Financial advisors can help wealthy families manage a smooth wealth transfer by helping to organize family meetings.
One of the main reasons why some families encounter problems in transferring assets from generation to generation is a breakdown in trust, communication, planning or governance, says Iain Thomson, financial planner with Iain A. Thomson & Associates Inc. in Waterloo, Ont.
Families that gather to communicate a common vision are typically better equipped to have a successful wealth transfer and business succession, Thomson adds.
Not every financial advisor is skilled in facilitating a meeting. But if you have strong coaching and communication skills or have been trained in advising family enterprises — as Thomson has — you might consider taking the lead. Alternatively, you can find a professional who specializes in these meetings.
Thomson offers the following tips for facilitating a family meeting:
1. Choose a neutral location
It's best to facilitate a family gathering at a location other than a family member's house, Thomson says.
The location should foster a neutral, comfortable environment for each member in attendance. No family member should appear to be leading the meeting, a situation that is more likely to occur if a family member is hosting the event.
2. Include every family member
Depending on the size of the family, getting every family member to attend can be difficult. But you should encourage attendance by all members.
"As a facilitator, you should make certain that each family member understands that the purpose of the meeting is to provide a forum for all members to openly share ideas, opportunities and challenges, as well as to make shared decisions," Thomson says.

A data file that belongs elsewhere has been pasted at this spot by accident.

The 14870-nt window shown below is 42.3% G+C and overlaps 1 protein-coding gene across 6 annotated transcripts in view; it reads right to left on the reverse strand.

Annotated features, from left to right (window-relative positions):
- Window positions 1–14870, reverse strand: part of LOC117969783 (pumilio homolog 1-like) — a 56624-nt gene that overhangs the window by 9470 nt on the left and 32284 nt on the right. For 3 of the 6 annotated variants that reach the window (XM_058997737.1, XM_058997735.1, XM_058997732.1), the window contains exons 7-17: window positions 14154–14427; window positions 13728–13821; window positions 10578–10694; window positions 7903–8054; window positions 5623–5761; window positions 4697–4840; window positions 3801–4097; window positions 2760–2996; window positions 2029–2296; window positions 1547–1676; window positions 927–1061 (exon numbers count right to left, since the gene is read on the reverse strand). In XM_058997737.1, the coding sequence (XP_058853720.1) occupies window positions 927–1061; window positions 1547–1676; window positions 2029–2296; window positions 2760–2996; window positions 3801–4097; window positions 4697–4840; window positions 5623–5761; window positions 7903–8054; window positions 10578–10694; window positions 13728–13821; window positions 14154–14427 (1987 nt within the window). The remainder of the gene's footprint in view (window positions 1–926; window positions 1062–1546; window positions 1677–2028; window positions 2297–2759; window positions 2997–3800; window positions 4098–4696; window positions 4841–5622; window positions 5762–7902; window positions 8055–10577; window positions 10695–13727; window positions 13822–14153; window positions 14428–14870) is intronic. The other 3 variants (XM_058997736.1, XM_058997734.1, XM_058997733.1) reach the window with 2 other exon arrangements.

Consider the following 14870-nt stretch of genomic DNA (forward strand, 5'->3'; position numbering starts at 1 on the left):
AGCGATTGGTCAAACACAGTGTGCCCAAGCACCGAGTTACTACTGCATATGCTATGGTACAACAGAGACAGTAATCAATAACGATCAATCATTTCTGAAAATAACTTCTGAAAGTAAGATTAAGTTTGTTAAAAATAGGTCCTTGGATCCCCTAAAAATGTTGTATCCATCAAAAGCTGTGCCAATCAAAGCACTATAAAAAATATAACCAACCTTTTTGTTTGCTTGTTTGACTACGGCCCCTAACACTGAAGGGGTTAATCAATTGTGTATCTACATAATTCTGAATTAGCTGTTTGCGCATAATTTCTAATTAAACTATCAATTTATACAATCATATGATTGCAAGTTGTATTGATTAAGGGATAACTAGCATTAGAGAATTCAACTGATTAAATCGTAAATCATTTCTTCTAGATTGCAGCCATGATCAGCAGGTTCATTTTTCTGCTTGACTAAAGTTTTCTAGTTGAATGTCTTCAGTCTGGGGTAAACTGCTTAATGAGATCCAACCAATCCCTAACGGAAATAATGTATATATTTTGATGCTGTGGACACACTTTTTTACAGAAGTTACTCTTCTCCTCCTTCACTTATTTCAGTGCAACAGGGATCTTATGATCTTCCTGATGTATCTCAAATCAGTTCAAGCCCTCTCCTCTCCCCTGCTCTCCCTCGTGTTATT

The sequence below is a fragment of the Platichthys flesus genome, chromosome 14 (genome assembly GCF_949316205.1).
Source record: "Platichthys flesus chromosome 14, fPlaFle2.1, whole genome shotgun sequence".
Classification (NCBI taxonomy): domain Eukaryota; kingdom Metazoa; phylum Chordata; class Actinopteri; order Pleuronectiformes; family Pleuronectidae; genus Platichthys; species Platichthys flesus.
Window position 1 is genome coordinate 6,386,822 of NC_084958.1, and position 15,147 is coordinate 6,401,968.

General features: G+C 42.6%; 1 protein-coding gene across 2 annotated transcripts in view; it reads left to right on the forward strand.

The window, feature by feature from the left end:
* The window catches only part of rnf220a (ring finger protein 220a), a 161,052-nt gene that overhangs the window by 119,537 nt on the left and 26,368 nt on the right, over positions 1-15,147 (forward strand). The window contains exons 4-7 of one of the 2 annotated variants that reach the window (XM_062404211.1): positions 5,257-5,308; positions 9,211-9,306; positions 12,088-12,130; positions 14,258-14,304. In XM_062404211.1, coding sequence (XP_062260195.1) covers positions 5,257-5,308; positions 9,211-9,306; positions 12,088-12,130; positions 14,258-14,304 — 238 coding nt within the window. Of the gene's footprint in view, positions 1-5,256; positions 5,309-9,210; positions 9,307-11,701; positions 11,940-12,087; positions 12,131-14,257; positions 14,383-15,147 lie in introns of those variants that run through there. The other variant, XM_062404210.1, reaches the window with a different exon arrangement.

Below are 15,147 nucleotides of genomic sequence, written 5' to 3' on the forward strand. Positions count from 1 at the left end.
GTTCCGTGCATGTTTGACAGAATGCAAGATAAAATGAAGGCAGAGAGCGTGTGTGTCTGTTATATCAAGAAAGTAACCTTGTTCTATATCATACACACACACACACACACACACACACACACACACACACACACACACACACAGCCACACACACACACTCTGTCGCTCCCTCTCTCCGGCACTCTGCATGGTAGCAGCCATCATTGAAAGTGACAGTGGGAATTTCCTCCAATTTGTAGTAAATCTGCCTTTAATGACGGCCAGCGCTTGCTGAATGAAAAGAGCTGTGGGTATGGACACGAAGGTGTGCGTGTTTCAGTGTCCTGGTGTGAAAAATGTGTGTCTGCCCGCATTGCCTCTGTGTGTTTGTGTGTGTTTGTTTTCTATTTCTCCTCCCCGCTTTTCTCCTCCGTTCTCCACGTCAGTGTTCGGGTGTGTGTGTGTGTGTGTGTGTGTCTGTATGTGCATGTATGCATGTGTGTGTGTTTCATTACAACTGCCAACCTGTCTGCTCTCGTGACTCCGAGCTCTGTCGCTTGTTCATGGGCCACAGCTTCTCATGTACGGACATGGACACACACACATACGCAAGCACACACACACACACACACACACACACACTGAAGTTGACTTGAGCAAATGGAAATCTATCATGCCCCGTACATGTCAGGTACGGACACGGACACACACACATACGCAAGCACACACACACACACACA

Family meetings are also an opportunity for senior members to mentor and educate younger generations on the family finances and traditions. This is especially important in cases that will involve a business succession.
3. Create a code of conduct
The facilitator should begin a family meeting by leading the group to establish a code of conduct. This step helps the group create guidelines on the way members can behave in the meeting, Thomson says.
For example, if the founder of a family business is a dominant figure, the group may decide that that family member should not play an authoritative role in the meeting.
4. Facilitate, don't advise
If you are facilitating the meeting as a financial advisor, you should avoid providing answers to business or family problems, Thomson says,
Your job as facilitator is to help the group define goals or solutions by asking for opinions and creating a positive discussion. "[You] are not there to present," Thomson says.
If you are brought into the meeting to answer questions posed by the group, you should do so only if someone else is acting as facilitator.
5. Suggest other facilitators when needed
If you anticipate that participants are going to discuss issues that are not related to financial planning — such as family relationships — you should consider contacting a professional who would be better able to handle these discussions, such as a coach or a family therapist.
Thomson works collaboratively with several professional advisors. In situations that require a "more sophisticated, seasoned facilitator," he recommends that the family invite another professional to take the lead.
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